By Kelly Dack | Published on: December 03, 2015
What a wonderful PCB layout and design world we live in. Whoever thought that a PCB layout – once hand taped on mylar, shaped and cut with X-Acto knives (ouch) – would be so easily designed using modern day CAD tools? Over the past few decades, design requirements have shrunken immensely from .100 grid spacing on component leads to .016 [.4mm] spacing and smaller. Overall packaging constraints have become so tight, machinery producing the parts has trouble holding the dimensional requirements for mating with other parts at their next assembly. Lately, PCB CAD tools have incorporated 3D modeling capability in order give designers a better look at how a PCB design will mate with other parts.
Question: How does 3D PCB design capability or even simple Gerber and Excellon manufacturing data help the PCB fabricator to produce accurately drilled holes, routed board edges and determine yield? Answer: It doesn’t.
So let’s forget about Gerber data and three-dimensional design for a few moments, and just talk about dimensioning and tolerances.
Myth: A dimensioned fabrication drawing is no longer required for PCB fabrication because 3D design capability and the awesome accuracy of Gerber and Excellon manufacturing data.
Reality: CAD data is nominal data and does not take variable manufacturing tolerances into consideration. This remains one of the most important attributes of a PCB designer – the knowledge and ability to ensure a PCB’s dimensional form and fit success by considering allowable tolerances.
Where a PCB design is produced these days is more of a concern than ever. Even without a properly dimensioned fabrication drawing, designers expect to see smooth, beautifully routed board edges, slots and drilled holes from their local prototype supplier. If the prototype fits, they mistakenly assume everything will always be ok because the nominal Gerber and drill data is apparently “good enough.” But after sending the same data to an off-shore production facility, I’ve seen designers jaws drop after a first article inspection noting ragged mechanical features using the same Gerber and drill data. So, without meaningful dimensions and tolerances, are moans to adhere to manufacturing specification “MIL-TFP-S” (Make It Like The %#@! Print, Stupid) at all justified? Without meaningful dimensions which include tolerances -- no way.
I’ve spent the summer of 2015 working closely within the PCB manufacturing community and I have seen a disturbing void in the communication of mechanical allowance and inspection documentation from the PCB design community. Now, more than ever, there is need for continuing education with regard to understanding the purpose for dimensioning and tolerancing on PCB fabrication drawings. I highly recommend that all designers consider IPC’s CID basic training which covers in-depth applications of this subject. If you have not been through the training and might be considering it, contact EPTAC corp. You can look forward to a healthy discussion on the purpose of dimensioning and tolerances on a PCB, how to apply them meaningfully and how they are interpreted by your PCB supplier. You will be surprised to find that dimensions and tolerances are used less to convey to the supplier where to cut the PCB (the Gerber data is good for that) than to how to inspect their work and determine whether the machinery and processes have done a good job producing parts (yield) that will fit as intended by definition.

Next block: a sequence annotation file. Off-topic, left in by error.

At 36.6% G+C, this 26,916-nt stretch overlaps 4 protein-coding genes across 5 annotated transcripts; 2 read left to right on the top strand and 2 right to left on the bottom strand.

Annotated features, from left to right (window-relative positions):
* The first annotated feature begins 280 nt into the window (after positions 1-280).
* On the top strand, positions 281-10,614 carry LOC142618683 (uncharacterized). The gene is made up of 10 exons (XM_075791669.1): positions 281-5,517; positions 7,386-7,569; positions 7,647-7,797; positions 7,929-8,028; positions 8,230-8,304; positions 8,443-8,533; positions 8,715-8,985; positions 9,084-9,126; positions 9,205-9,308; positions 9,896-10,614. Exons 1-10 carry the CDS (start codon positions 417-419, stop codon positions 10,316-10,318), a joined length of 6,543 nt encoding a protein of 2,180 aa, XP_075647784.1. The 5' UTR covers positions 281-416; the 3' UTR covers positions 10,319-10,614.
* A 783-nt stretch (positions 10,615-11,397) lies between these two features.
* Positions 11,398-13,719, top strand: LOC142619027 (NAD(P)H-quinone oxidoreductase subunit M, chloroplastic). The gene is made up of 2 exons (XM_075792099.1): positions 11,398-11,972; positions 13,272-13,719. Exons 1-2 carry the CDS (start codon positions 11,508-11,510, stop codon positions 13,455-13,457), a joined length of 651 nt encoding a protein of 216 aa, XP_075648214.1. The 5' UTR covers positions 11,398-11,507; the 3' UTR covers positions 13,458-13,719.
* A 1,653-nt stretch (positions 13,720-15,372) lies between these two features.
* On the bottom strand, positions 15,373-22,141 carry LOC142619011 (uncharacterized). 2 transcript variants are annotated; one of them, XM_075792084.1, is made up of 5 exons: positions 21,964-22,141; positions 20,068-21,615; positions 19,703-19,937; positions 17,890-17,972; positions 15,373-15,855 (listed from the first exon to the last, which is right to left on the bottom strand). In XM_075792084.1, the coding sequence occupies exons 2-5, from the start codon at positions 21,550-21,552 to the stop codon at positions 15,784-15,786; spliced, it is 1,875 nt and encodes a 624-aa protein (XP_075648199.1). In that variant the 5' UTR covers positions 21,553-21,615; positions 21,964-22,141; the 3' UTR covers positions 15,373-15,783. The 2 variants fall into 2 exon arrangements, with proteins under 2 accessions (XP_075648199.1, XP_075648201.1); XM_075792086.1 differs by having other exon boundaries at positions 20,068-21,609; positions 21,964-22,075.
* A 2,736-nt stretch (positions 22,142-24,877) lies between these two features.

But for now, here are three dimensional tips (not to be confused with 3D tips) I’ll offer to facilitate mechanical communication between a PCB designer and board supplier:
Now, if your CAD software can design in 3D, rotate it, spin it, flaunt it -- impress your mechanical engineers at the design review. But remember that 3D PCB CAD data is only nominal data which does not communicate min/max design definition and allowance. The ability to consider and express these important values on a fabrication drawing using industry standard dimensioning and tolerancing techniques is part of what puts the “design” in the term designer.
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